When I was young and in Kindergarten one of my most prized possessions was a dolls house. I remember getting it for Christmas. It had 4 rooms and was filled with little pieces of furniture and a couple of dolls. A man and a woman.
I remember spending a lot of time looking up the girl dolls skirt.
I was talking to a friend yesterday about my dolls house and it brought back a few memories. The thing that sits in my mind the most is that my parents never enforced “boy” or “girl” toys on me. I asked for a dolls house, and to their credit my parents bought me one. It didn’t stop at a dolls house either. Tea sets, and pots and pans featured often in my play times.
Now that I am older I still fondly remember that dolls house and surprisingly whenever it’s come up in conversation people are really interested by it and just a little impressed. Mostly they are impressed by my parents willingness to indulge me in my selection of playthings (they still do hehe) without judgement.
I think back to those times and wonder what it was that fascinated me about the dolls house. I didn’t own any other dolls, just the two that came with the house. I didn’t spend my Saturday mornings giving haircuts to Barbie or touring the wineries in her Dream Car but I think that it was the beginning of my love of building models. I was fascinated by the tiny furniture, people and the scenes I could create. Later it became train sets with little trees and buildings.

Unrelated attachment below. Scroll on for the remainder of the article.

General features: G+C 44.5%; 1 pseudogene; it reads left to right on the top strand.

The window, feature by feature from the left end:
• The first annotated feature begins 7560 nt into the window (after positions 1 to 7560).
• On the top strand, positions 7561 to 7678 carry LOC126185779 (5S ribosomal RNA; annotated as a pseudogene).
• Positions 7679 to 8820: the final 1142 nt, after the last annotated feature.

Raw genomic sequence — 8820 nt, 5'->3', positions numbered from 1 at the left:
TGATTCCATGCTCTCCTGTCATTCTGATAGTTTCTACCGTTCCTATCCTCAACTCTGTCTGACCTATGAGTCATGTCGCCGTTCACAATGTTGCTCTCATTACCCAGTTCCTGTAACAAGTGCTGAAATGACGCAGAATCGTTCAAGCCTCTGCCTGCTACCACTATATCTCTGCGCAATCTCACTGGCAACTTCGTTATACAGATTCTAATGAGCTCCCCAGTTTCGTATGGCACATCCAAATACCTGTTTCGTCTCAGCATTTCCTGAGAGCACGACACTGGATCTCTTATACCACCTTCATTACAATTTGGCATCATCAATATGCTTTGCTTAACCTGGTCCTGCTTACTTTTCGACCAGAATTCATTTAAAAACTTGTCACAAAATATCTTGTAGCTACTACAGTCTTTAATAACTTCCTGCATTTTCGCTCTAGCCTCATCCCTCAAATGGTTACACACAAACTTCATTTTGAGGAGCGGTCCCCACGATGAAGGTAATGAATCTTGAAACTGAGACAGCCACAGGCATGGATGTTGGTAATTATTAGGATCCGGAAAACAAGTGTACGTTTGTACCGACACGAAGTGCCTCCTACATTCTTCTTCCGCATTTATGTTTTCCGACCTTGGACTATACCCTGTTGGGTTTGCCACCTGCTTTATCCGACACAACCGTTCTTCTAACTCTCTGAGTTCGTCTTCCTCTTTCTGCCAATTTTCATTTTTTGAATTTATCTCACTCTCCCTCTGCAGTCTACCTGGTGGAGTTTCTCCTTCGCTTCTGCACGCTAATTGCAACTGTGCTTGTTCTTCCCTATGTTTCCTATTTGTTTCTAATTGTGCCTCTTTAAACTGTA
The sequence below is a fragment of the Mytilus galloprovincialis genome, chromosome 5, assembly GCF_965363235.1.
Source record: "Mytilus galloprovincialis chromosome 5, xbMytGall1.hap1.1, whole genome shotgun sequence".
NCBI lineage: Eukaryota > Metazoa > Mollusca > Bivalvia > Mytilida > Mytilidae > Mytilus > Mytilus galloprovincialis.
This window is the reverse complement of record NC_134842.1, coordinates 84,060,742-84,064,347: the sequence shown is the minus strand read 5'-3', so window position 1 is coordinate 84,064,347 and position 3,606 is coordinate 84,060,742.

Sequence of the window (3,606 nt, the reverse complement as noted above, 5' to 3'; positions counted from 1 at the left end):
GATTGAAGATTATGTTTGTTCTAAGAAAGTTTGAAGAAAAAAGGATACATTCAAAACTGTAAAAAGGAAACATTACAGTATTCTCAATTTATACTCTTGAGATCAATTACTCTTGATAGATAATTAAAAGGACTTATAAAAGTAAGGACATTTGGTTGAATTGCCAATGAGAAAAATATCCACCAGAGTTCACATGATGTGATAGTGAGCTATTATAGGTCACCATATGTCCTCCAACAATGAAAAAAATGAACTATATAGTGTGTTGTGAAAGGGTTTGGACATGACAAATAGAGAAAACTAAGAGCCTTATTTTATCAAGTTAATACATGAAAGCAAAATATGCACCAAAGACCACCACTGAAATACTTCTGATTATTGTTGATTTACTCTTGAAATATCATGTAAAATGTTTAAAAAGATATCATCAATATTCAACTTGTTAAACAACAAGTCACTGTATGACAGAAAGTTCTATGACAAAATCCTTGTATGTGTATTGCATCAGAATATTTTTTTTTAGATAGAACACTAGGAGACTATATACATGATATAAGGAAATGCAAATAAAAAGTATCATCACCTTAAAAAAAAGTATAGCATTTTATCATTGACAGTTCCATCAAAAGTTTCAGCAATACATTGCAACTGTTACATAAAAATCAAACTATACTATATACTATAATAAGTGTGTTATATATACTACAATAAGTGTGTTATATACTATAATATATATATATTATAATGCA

All through my teenage years and into my early twenties I loved building models. Planes, ships, boats, toy soldiers and later on more complex dioramas. I still have many of the models I built. My love of modelling evolved in to a love of miniature war games.
I don’t play with toy soldiers or paint models any more, but for a significant part of my life they brought me a lot of happiness. I firmly believe my interest in photographing interesting buildings and scenes of people is probably rooted somewhere in that little dolls house.
I can’t say if life would have been any different if Mum and Dad had insisted that I have Trucks instead, but I am thankful for the nurturing of my little request way back then and for the influence it may have had on my world today.